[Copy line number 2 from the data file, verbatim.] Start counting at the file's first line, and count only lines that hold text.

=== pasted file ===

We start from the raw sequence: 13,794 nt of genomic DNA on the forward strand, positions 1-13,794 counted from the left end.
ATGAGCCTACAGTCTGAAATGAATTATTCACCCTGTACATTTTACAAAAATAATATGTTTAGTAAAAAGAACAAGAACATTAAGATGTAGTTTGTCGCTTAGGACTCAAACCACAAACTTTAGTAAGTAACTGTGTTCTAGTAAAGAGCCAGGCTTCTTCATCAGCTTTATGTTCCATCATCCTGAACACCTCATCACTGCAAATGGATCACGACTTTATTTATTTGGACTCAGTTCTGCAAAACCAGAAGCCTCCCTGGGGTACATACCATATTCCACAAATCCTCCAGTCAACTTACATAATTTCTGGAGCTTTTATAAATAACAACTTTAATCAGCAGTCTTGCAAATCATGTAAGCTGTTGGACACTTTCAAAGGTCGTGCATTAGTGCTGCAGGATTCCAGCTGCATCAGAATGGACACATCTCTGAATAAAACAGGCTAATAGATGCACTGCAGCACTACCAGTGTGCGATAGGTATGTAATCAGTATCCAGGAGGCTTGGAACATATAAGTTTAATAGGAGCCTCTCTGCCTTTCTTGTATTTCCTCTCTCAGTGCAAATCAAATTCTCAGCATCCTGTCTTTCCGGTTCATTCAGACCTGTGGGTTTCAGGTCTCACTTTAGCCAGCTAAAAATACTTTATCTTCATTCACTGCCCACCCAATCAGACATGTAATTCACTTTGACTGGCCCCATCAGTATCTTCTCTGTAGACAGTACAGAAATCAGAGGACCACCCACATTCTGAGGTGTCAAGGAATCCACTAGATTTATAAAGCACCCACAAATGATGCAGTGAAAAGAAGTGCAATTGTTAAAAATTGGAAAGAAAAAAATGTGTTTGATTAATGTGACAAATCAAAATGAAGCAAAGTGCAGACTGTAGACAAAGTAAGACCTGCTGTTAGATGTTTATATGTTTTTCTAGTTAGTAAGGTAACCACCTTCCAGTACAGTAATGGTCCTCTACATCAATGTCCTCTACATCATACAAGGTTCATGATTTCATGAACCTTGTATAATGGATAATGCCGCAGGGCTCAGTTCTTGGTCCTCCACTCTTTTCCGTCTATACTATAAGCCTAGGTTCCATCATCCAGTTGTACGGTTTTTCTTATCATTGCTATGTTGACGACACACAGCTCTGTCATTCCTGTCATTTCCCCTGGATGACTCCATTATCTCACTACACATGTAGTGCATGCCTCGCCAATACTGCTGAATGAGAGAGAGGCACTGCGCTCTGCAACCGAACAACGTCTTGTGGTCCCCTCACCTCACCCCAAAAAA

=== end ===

ATGAGCCTACAGTCTGAAATGAATTATTCACCCTGTACATTTTACAAAAATAATATGTTTAGTAAAAAGAACAAGAACATTAAGATGTAGTTTGTCGCTTAGGACTCAAACCACAAACTTTAGTAAGTAACTGTGTTCTAGTAAAGAGCCAGGCTTCTTCATCAGCTTTATGTTCCATCATCCTGAACACCTCATCACTGCAAATGGATCACGACTTTATTTATTTGGACTCAGTTCTGCAAAACCAGAAGCCTCCCTGGGGTACATACCATATTCCACAAATCCTCCAGTCAACTTACATAATTTCTGGAGCTTTTATAAATAACAACTTTAATCAGCAGTCTTGCAAATCATGTAAGCTGTTGGACACTTTCAAAGGTCGTGCATTAGTGCTGCAGGATTCCAGCTGCATCAGAATGGACACATCTCTGAATAAAACAGGCTAATAGATGCACTGCAGCACTACCAGTGTGCGATAGGTATGTAATCAGTATCCAGGAGGCTTGGAACATATAAGTTTAATAGGAGCCTCTCTGCCTTTCTTGTATTTCCTCTCTCAGTGCAAATCAAATTCTCAGCATCCTGTCTTTCCGGTTCATTCAGACCTGTGGGTTTCAGGTCTCACTTTAGCCAGCTAAAAATACTTTATCTTCATTCACTGCCCACCCAATCAGACATGTAATTCACTTTGACTGGCCCCATCAGTATCTTCTCTGTAGACAGTACAGAAATCAGAGGACCACCCACATTCTGAGGTGTCAAGGAATCCACTAGATTTATAAAGCACCCACAAATGATGCAGTGAAAAGAAGTGCAATTGTTAAAAATTGGAAAGAAAAAAATGTGTTTGATTAATGTGACAAATCAAAATGAAGCAAAGTGCAGACTGTAGACAAAGTAAGACCTGCTGTTAGATGTTTATATGTTTTTCTAGTTAGTAAGGTAACCACCTTCCAGTACAGTAATGGTCCTCTACATCAATGTCCTCTACATCATACAAGGTTCATGATTTCATGAACCTTGTATAATGGATAATGCCGCAGGGCTCAGTTCTTGGTCCTCCACTCTTTTCCGTCTATACTATAAGCCTAGGTTCCATCATCCAGTTGTACGGTTTTTCTTATCATTGCTATGTTGACGACACACAGCTCTGTCATTCCTGTCATTTCCCCTGGATGACTCCATTATCTCACTACACATGTAGTGCATGCCTCGCCAATACTGCTGAATGAGAGAGAGGCACTGCGCTCTGCAACCGAACAACGTCTTGTGGTCCCCTCACCTCACCCCAAAAAA